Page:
The race comes in a historic primary year for Virginia Democrats: 13 of 54 House incumbents face primary challenges, a record-breaking number, according to the Virginia Public Access Project. Control of the House, where Democrats hold a 10-seat edge, will be up for grabs in November.
Hall presents a formidable challenger to Guzman. Hall had raised $214,000 through May 27 to Guzman’s $347,000, but she raised some of her funds in her bid for lieutenant governor. Hall has a string of high-profile endorsements like House Appropriations Chairman Luke Torian, Rep. Bobby Scott, D-3rd, and Sen. Scott Surovell, D-Fairfax.
Guzman has the incumbent’s advantage and support from House leaders, including Speaker Eileen Filler-Corn, and powerful labor unions in the state.
Supporters of Hall say Guzman gambled away her seat when she decided to run for lieutenant governor. Guzman’s supporters say that that if she is defeated in the primary it could leave the legislature without a needed voice in a state with a growing Hispanic population.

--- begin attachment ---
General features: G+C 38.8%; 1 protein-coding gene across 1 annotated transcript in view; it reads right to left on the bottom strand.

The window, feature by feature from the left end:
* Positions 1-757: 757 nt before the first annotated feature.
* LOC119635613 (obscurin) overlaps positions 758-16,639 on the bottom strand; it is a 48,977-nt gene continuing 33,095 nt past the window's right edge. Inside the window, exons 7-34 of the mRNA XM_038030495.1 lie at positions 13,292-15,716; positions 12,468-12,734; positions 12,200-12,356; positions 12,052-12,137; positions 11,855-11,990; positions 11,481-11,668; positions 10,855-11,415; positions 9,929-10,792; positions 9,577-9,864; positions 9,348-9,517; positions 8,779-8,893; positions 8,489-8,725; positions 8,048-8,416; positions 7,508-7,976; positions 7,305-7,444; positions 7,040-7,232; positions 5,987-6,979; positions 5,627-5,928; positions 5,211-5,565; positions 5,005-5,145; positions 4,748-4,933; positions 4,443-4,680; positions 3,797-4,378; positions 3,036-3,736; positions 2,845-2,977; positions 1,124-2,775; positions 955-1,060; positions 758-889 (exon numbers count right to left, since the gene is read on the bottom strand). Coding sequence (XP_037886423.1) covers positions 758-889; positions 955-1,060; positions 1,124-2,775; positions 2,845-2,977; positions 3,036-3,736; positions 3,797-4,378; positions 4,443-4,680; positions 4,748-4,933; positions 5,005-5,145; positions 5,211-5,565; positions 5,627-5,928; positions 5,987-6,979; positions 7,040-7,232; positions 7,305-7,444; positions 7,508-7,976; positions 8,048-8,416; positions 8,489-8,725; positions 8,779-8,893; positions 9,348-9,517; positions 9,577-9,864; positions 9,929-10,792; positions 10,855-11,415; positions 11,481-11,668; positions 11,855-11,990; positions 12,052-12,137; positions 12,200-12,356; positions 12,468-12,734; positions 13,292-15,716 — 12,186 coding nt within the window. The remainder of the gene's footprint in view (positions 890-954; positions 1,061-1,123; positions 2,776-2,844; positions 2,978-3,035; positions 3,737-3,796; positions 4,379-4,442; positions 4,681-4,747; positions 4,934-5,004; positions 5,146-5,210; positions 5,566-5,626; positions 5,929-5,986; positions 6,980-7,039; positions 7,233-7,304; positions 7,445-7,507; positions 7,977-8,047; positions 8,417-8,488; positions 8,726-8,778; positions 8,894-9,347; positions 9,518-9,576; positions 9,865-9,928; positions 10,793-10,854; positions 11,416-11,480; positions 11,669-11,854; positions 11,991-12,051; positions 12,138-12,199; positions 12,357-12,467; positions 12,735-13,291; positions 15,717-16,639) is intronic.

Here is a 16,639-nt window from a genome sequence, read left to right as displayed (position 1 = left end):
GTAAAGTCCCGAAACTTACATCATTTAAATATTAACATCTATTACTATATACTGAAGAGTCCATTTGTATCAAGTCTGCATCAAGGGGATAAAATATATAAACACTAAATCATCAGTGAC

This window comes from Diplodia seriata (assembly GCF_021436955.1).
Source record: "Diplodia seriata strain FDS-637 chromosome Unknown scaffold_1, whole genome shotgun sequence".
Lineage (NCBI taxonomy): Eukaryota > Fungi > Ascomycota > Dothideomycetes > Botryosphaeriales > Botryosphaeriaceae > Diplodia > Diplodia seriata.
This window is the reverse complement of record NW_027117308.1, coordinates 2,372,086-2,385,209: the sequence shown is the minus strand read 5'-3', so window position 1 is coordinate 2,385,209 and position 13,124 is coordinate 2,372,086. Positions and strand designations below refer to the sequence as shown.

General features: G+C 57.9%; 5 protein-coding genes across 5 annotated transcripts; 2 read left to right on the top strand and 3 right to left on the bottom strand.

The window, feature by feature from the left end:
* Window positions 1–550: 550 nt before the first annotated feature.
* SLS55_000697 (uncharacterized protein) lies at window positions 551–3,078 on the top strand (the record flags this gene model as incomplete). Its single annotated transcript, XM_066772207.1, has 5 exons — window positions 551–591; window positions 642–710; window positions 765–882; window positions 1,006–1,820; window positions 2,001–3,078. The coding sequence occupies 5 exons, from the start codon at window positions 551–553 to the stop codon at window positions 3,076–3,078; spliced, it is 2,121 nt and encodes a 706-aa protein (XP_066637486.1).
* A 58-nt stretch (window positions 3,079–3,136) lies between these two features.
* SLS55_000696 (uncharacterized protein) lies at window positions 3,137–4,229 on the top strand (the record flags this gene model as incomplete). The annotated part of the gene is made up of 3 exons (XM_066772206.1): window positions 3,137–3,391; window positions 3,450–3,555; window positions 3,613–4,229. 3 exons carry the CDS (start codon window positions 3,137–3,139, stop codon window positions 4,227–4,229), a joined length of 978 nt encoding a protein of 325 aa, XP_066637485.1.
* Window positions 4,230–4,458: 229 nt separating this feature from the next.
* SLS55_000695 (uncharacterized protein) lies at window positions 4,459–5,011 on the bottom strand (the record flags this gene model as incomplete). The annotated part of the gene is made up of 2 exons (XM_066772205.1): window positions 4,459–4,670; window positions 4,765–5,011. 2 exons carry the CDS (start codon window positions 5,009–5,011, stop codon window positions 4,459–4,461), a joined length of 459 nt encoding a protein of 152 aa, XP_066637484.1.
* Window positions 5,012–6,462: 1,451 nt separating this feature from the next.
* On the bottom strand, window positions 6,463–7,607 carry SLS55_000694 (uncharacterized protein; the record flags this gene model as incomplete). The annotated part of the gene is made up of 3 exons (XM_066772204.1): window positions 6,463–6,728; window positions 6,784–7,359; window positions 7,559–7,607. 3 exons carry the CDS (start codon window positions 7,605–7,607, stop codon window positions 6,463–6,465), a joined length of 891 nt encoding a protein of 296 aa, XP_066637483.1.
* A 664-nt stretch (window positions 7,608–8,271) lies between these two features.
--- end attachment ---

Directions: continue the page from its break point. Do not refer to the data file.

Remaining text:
On the campaign trail, Guzman is highlighting her record as a voice for working-class Virginians on issues like guaranteed paid sick leave, increasing the minimum wage and expanding the types of workers that qualify for it, and expanding collective bargaining among public sector workers.
“For the communities that I represent, I’ve lived their struggles. We share the same battle, and that’s where my commitment comes from,” said Guzman, who works in social services and who immigrated to the U.S. from Peru as a young single mother with a few hundred dollars. Guzman said she worked two minimum wage jobs to pay for a small apartment.
Credit: Source link